• Mouse clicks are reported through the mouseClicked procedure, which is part of the MouseListener interface.

  • Mouse move and drag events are defined in a separate interface called MouseMotionListener.

    • because mouse move events occur much more frequently

  • See www2.bc.edu/~bernier/MC697/LectureNotes/Sketch.java


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Focus Events

  • When you type a keystroke, you keystrokes must go to a specific screen object.

  • The window manager (e.g. Windows) directs all keystrokes to the active window.

  • When the active window is controlled by a Java program, the Java window receives the keystrokes and directs them towards a particular component.

  • This component is then said to have focus.

  • When a component has focus, it usually gives a visual cue

    • text fields have a blinking cursor

    • a button has a rectangle around it

  • When a text field has focus, you can type in it.

  • When a button has focus, you can click on it.


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Focus Events

  • Only one component at a time can have focus.

  • When a user selects a component, that component is said to gain focus.

  • Conversely, when a user selects a different component, the original component is said to lose focus.

  • Some components, such as labels and panels, do not get focus by default because it is assumed that they are just there for decorations or grouping.

    • To override this (for example, to implement a drawing program with panels that paint something in reaction to keystrokes), you need to call:panel.setFocusable(true);


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Actions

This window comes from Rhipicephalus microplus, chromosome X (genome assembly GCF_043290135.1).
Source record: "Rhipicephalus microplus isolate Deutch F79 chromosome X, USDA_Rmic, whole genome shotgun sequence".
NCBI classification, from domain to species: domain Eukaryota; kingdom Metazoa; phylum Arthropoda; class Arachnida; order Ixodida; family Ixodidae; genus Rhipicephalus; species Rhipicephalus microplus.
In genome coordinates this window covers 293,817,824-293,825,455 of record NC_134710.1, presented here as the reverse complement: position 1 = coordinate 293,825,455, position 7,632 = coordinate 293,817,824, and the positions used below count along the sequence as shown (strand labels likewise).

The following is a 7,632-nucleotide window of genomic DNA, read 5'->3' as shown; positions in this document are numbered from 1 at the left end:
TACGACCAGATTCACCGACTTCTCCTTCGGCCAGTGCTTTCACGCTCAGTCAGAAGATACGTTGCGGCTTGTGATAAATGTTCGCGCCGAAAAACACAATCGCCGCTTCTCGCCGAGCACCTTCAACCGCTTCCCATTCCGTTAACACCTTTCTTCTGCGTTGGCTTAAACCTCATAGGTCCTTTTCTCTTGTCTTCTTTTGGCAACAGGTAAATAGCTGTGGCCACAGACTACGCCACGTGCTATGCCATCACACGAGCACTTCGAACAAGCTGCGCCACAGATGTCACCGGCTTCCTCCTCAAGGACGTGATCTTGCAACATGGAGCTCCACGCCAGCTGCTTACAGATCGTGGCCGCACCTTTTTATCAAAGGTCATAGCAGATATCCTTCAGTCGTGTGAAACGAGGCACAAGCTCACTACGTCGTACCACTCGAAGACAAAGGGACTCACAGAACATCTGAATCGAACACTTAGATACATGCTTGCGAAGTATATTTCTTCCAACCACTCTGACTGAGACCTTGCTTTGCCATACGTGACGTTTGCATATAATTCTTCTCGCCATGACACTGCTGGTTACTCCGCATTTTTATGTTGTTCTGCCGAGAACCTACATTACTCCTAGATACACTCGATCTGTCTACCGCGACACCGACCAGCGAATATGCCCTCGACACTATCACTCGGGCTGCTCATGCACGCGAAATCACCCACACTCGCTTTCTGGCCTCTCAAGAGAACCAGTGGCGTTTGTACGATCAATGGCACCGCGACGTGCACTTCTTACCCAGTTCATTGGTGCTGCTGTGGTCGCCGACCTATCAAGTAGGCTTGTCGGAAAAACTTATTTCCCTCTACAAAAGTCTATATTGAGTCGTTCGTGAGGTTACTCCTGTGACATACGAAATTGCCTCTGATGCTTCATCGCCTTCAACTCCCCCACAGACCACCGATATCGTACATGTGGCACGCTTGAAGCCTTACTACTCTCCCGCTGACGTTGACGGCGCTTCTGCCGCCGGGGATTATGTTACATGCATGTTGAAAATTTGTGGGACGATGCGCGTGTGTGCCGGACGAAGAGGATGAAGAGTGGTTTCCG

• It is common to have multiple ways to activate the same command.

  • You can do this by linking all he events to the same listener.

    • For example, you can have a button that changes the background color and you can have an alternative way of changing the background color by using a set of keystrokes (e.g. alt-b).

  • The Swing package provides a useful mechanism to encapsulate commands and attach them to multiple event sources - the Action interface


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Action Interface

  • The Action object encapsulates the following:

    • a description of the command (as a text string and optional icon)

    • parameters that are necessary to carry out the command (e.g. color to set).

  • You can store and retrieve arbitrary name/value pairs in the aciton object using the putValue and getValue methods

    • action.putValue(Action.NAME, “Blue”);action.putValue(Action.SMALLICON, new ImageIcon(“blue-ball.gif”));


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Action Interface

  • The Action interface and the AbstractAction adapter class are very useful when using menus. We will discuss this more when we talk about Swing User Interfaces.

  • Read more about the Action interface on page 316.


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Putting it all together

  • See www2.bc.edu/~bernier/MC697/LectureNotes/Sketch.java


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Final Notes on Event Handling

  • Multicasting

    • All AWT event sources support can send the same event to multiple listeners.

    • There is no guarantee about the order in which the events are delivered to the set of registered listeners.

  • Customizing Events

    • You can manipulate the event queue directly to add or remove events. This can be useful sometimes.

    • You can also create a new custom event type and insert it into the event queue and then have it dispatched to a listener - just like regular AWT events.

    • Read more about customizing events on page 32.